Claribel and Etta Cone
Jonesboro, Tenn., 1864–Lausanne, Switzerland, 1929, and Jonesboro, Tenn., 1870–Blowing Rock, N.C., 1949
Sisters Claribel and Etta Cone were two of the most prominent collectors of modern art in America during the first half of the twentieth century. Their interactions with many protagonists of French modernism, especially Henri Matisse, and firsthand knowledge of artists’ work allowed the Cone sisters to build an outstanding collection, which they bequeathed to the Baltimore Museum of Art in 1949.
Two of eleven siblings, Claribel and Etta lived in Tennessee and then in Baltimore, where their father owned several grocery stores. After their eldest brothers took over the family business, it grew, allowing them to purchase a number of Southern cotton mills and establish a financial empire. The Cone sisters benefited from the prosperous family business in building the majority of their art collection after World War II.
Claribel studied medicine at Johns Hopkins University, becoming a respected professional in the field of pathology. She met Gertrude Stein, a fellow student there, and in the 1890s their friendship led the Cone and Stein families to become close. Around the same time, Etta assumed the role of caretaker for the family home and her aging parents. It was in this capacity that she made her first purchases of art in New York—five works by the American impressionist painter Theodore Robinson, from an estate sale at the American Art Galleries—to adorn the parlor of the family residence at Eutaw Place in Baltimore.
Beginning in 1901, Claribel and Etta travelled to Europe frequently. In 1905 Etta visited the Salon d’Automne, meeting Pablo Picasso through Stein in November and Matisse through Gertrude’s sister-in-law Sarah Stein in January 1906. This period proved formative for the Cone collection. After visiting the studios of Picasso and Matisse, the sisters began collecting works by both artists and, when they returned to Baltimore in 1906, brought with them a discrete cache of art, including Matisse’s 1905 watercolor The Harbor of Collioure, his Yellow Pottery from Provence, an unfinished oil painting from 1906, and three drawings.
Although they began acquiring art before World War I, the Cones only became serious about building their collection after the war as they drew on funds earned through the family business. Beginning in 1922, the Cones traveled to Europe more frequently, and started buying from art dealers as well as directly from artists. They purchased many of Matisse’s Odalisques and interiors from the 1920s and 1930s, such as The Music Lesson, Two Women Seated on a Divan (1921), bought from the dealer Paul Vallotton in 1926, and Standing Odalisque Reflected in a Mirror (1922), bought from Matisse the following year). In 1926 they secured the artist’s early masterpiece Blue Nude (1907) at the sale of John Quinn’s collection in Paris. The Cones also bought major works by earlier artists such as Paul Cézanne, Gustave Courbet, Francis Pissarro, Pierre-Auguste Renoir, Alfred Sisley, and Vincent van Gogh, as well as contemporary artists Marie Laurencin and Félix Vallotton. The works were subsequently installed in the sisters’ private apartments, where they were displayed together with their eclectic collection of furniture and objects.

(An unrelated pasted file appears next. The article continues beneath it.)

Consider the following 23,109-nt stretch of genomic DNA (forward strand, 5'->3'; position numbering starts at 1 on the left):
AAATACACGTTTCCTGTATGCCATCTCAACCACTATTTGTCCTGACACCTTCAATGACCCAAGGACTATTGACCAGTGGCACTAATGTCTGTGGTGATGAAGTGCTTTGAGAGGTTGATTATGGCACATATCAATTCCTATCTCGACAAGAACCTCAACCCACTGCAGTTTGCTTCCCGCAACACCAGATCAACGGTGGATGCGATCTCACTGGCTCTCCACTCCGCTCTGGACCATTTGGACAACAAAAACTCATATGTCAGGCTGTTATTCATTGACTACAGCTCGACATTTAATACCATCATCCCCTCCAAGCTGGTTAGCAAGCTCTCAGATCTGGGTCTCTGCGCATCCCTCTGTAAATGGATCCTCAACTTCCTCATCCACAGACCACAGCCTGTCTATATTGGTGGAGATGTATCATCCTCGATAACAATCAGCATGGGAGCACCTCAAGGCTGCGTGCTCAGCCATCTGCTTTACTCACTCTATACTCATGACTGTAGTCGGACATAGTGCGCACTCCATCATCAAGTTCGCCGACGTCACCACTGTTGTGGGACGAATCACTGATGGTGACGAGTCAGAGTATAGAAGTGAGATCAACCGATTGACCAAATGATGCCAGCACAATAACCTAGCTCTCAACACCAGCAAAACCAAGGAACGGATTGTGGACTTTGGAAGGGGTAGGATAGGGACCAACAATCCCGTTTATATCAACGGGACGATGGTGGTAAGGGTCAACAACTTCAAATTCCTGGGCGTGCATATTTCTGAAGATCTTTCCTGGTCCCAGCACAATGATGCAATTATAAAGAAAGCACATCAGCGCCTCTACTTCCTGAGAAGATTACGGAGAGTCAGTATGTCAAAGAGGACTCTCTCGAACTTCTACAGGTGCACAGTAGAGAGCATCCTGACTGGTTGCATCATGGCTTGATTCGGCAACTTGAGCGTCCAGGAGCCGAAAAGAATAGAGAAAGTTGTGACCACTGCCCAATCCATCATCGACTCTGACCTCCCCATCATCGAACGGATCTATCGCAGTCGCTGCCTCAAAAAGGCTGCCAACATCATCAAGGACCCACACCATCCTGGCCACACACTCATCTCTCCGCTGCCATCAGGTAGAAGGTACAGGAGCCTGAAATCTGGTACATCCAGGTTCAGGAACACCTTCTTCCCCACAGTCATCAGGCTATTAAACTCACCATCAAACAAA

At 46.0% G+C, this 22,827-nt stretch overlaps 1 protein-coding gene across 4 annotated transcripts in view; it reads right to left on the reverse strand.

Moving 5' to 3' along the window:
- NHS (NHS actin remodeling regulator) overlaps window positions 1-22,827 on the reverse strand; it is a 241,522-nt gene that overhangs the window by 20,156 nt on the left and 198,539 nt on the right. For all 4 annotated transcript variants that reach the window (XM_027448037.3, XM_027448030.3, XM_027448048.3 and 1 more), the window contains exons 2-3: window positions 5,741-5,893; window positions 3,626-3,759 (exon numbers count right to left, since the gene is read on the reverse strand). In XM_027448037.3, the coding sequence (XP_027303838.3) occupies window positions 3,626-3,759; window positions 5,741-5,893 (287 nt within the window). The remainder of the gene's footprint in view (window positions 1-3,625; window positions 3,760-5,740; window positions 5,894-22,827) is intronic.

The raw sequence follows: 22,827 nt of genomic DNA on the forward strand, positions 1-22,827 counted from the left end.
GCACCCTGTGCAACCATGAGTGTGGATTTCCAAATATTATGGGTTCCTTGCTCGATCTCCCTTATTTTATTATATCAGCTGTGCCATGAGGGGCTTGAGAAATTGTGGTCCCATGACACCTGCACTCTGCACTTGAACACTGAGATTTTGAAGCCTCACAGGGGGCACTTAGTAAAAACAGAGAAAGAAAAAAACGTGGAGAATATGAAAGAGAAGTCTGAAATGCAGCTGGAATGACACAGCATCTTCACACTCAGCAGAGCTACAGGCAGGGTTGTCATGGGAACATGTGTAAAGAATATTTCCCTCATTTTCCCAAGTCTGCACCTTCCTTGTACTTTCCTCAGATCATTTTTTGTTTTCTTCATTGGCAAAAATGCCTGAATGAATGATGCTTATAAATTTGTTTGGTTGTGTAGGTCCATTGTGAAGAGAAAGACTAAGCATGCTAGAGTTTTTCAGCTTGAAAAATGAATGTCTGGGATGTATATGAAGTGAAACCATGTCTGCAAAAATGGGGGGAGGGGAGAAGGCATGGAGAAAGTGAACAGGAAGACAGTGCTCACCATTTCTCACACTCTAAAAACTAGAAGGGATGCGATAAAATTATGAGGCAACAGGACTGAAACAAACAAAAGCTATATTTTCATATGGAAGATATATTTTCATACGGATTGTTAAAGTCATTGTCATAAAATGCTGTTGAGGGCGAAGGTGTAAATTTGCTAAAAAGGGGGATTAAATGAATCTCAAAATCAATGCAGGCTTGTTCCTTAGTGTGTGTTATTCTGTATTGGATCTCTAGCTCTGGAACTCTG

In 1929, after Claribel’s death, Etta continued to build the collection. She visited Matisse annually to acquire key works that he reserved for her, and during his visit to the United States in 1930 she commissioned him to make a posthumous portrait of Claribel. In 1932, at Matisse’s suggestion, she bought all of the materials (original drawings, printed and refused copper plates, proof volumes, and the signed first copy) from the artist’s illustrated edition of Stéphane Mallarmé’s Poésies produced by Albert Skira. In 1934 Etta became a client of the Galerie Rosengart in Lucerne, Switzerland, adding canvases by such nineteenth- and early twentieth-century artists as Edgar Degas, Paul Gauguin, Amedeo Modigliani, and van Gogh, bringing further historical depth to the collection. She also bought several works on paper and paintings by Matisse (e.g. The Dark Embroidered Blouse, 1936, and Purple Robe and Anemones, 1937) from the dealer Paul Rosenberg.
Etta last visited Europe in 1938. In the United States she continued buying Matisse’s works from the artist’s son, the New York–based dealer Pierre Matisse. Eventually her collection included 155 prints, forty-two paintings, eighteen bronzes, thirty-six drawings, and seven illustrated books by the French artist. In May 1949 Etta decided, following Claribel’s will, to bequeath the full collection of more than three thousand paintings, drawings, sculptures, textiles, and objets d’art to the Baltimore Museum of Art. Since 1957, the Cone Collection has been displayed in a specially built wing of the museum dedicated to Etta and Claribel.
Boas, George. The Cone Collection of Baltimore, Maryland: Catalogue of Paintings, Drawings, Sculpture of the Nineteenth and Twentieth Centuries. Baltimore, 1934.
Cone, Claribel and Etta. Cone Collection: A Handbook with a Catalogue of Paintings and Sculpture. Baltimore, M.D.: The Baltimore Museum of Art, 1955.
Richardson, Brenda, and William C. Ameringer. Dr Claribel and Miss Etta: The Cone Collection of the Baltimore Museum of Art. Baltimore, M.D.: Baltimore Museum of Art, 1985.
The Claribel Cone and Etta Cone Papers are partially digitized on the Baltimore Museum of Art Library and Archives Digital Collections website.
How to cite this entry:
Casini, Giovanni, "Claribel and Etta Cone", The Modern Art Index Project (December 2019), Leonard A. Lauder Research Center for Modern Art, The Metropolitan Museum of Art. https://doi.org/10.57011/RKXP4510